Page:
A group calling itself the Concerned Law Students has threatened to seek redress at the Supreme Court if Parliament fails to withdraw the controversial Legal Profession Regulation.
The Regulation, which will determine qualifications procedure into the Ghana School of Law as well as a call to the Ghana Bar, has been met with fierce resistance from the law students and the Coalition for the Reform of Legal Education.
Many believe the Regulation will stifle legal education in the country.
The Concerned Law Students say they are expecting a positive outcome from their meeting with Parliament’s Joint Committee on Subsidiary Legislation and Constitutional, Legal and Parliamentary Affairs held about a week ago.
Convener for the group, Ken Addor Donkor, however, told Citi News that they will head to the Supreme Court if Parliament fails them.
“In fact, we are not anticipating any failure by the Committee, but when the unexpected happens, what we will do is that we will get any Member of Parliament to bring a motion against the L.I, and then we will be getting a two-thirds majority to vote the LI out of Parliament. If that fails, we will head to the Supreme Court for the interpretation of Section 13 of Act 32. “
Some legal practitioners have also registered their displeasure about the Legal Profession Regulations 2017.
The proposed LI among other things, states that the General Legal Council will conduct an entrance exam for the admission of students to the school, and conduct interviews for all applicants who pass the Ghana School of Law Entrance Examination.
The General Legal Council laid the Regulations in Parliament in mid-December 2017, in response to a Supreme Court order for a clear admission procedure into the Ghana School of Law, and call to the Ghana Bar.
Protest from students
The Concerned Law Students had earlier submitted a petition to Parliament against the new LI, describing it as a deliberate attempt by the GLC to frustrate them, something they considered a violation of their rights.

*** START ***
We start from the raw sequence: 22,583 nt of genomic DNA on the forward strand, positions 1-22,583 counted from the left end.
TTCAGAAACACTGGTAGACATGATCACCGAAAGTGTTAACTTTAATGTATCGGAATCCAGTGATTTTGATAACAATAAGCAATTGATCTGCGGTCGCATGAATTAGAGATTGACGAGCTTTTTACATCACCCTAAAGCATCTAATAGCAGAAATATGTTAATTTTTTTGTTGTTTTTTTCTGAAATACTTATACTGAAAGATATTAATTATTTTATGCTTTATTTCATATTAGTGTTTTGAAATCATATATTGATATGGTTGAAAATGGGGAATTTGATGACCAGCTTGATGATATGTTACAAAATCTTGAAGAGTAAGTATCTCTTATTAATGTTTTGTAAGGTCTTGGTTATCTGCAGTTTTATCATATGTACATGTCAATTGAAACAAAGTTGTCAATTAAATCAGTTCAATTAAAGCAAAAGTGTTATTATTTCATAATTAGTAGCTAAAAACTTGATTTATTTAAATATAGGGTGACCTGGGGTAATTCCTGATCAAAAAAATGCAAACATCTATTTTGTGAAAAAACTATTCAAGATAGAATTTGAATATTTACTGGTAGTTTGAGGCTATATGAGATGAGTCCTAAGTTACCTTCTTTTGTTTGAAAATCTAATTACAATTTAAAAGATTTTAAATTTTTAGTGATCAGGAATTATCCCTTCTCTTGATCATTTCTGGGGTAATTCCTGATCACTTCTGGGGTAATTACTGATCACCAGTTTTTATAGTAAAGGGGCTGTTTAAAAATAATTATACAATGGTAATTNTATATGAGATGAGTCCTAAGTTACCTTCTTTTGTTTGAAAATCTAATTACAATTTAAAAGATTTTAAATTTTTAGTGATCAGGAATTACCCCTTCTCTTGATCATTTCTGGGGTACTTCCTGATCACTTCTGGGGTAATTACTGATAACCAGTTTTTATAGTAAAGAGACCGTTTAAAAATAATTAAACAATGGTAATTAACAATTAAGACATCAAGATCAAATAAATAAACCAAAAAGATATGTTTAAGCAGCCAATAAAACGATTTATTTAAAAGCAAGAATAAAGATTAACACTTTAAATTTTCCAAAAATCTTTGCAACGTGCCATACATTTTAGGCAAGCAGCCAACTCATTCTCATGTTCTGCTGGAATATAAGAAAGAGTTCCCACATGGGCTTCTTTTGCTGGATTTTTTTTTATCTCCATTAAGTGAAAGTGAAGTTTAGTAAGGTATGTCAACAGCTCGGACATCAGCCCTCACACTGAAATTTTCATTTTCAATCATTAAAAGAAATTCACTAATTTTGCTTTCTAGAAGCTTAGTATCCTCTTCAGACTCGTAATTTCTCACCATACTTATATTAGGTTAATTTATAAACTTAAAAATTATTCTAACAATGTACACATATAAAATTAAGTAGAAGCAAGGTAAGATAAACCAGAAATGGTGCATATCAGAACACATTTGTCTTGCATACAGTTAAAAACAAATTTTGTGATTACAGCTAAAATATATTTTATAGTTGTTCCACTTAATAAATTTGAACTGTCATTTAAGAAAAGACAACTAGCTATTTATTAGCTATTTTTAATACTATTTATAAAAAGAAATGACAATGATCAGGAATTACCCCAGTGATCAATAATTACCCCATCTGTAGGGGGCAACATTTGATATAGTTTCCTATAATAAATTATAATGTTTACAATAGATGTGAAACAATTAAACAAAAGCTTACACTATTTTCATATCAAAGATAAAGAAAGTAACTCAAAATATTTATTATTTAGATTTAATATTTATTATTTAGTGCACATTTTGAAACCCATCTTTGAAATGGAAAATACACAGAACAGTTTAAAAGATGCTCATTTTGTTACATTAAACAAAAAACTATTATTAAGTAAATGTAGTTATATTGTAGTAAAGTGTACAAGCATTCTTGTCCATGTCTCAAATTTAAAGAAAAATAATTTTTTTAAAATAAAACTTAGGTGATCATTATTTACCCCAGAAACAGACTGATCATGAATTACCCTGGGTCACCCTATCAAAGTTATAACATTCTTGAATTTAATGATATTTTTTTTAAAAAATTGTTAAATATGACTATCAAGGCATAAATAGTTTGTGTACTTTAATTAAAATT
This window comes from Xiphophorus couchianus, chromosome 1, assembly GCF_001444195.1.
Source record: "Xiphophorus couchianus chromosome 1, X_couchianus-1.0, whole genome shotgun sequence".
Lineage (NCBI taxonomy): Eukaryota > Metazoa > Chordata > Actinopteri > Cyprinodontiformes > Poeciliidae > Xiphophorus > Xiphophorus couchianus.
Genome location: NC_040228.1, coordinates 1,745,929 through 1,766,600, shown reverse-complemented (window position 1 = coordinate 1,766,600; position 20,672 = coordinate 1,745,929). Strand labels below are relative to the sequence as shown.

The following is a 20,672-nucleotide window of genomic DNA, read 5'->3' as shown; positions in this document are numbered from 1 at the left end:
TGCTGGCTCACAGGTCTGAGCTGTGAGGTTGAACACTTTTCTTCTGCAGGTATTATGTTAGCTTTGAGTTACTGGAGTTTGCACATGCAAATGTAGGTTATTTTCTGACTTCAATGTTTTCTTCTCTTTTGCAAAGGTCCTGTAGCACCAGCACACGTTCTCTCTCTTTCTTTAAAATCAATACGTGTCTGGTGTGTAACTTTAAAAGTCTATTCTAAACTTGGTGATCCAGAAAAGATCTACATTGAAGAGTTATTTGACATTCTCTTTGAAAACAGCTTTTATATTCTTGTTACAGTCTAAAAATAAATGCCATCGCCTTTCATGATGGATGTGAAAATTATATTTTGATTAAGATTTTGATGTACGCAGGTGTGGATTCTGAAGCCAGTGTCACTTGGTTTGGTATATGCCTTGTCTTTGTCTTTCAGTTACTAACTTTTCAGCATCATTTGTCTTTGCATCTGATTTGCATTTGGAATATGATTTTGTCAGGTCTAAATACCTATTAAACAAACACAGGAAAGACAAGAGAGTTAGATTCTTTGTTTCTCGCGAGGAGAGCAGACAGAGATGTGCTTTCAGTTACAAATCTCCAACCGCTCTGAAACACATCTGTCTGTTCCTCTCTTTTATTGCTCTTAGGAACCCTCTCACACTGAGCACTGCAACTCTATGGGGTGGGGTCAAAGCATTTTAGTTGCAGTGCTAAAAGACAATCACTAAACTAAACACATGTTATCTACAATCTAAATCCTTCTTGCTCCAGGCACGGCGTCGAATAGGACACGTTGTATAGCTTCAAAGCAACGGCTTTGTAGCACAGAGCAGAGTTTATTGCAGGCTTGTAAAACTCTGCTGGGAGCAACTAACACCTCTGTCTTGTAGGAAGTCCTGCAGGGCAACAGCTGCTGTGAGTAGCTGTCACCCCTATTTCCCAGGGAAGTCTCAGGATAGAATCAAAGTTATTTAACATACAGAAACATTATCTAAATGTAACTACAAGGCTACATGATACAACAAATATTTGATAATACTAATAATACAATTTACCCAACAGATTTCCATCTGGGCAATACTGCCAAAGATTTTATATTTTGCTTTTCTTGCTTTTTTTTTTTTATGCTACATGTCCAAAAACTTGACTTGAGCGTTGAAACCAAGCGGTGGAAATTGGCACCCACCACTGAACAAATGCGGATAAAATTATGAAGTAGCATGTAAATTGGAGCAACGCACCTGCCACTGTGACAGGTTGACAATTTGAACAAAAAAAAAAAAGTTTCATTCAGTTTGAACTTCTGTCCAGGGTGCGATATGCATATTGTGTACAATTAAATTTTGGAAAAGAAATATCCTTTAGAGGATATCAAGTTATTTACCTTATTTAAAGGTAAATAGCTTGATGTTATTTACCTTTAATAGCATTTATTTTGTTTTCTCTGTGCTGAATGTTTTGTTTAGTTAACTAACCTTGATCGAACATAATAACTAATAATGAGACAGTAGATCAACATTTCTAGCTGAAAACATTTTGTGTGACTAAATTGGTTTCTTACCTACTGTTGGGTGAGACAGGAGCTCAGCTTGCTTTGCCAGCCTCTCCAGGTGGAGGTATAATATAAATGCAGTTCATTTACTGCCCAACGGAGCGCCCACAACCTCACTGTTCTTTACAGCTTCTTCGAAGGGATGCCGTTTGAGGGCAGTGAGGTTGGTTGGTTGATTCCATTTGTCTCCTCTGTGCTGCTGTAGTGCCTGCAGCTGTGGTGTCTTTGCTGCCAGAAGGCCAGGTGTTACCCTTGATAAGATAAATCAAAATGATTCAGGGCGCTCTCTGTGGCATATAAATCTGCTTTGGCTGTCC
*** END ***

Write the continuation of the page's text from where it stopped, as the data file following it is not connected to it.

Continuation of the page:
Ken Addor Donkor, the leader of the group, said the proposed LI was an attempt to kill the dreams of law students.
Exams, interviews barred for Law School
Supreme Court ruling
When the Supreme Court declared the interviews unconstitutional, it said the requirements are in violation of the Legislative Instrument 1296, which gives direction for the mode of admission.
The Justices in delivering their judgment, also indicated that their order should not take retrospective effect, but should be implemented in six months, when admissions for the 2018 academic year begin.
The plaintiff, Professor Kwaku Asare, a United States-based Ghanaian lawyer, went to court in 2015, challenging the legality of the modes of admission used by the Ghana School of Law.
According to him, the number of people who were admitted into the Ghana School of Law was woefully small considering the number of people who possessed LLB.
The Ghana Law School has been criticized for being overly rigid considering that it serves 12 schools providing LLB degrees.
The current training regime limits the intake into the Ghana Law School to under 500 of the about-2000 LLB graduates annually.
In his suit, Professor Kwaku Asare prayed for a declaration that GLC’s imposition of entrance examination and interview requirements for the Professional Law Course violates Articles ll (7) 297 (d) 23, 296 (a) (b) and 18 (2) of the 1992 Constitution.
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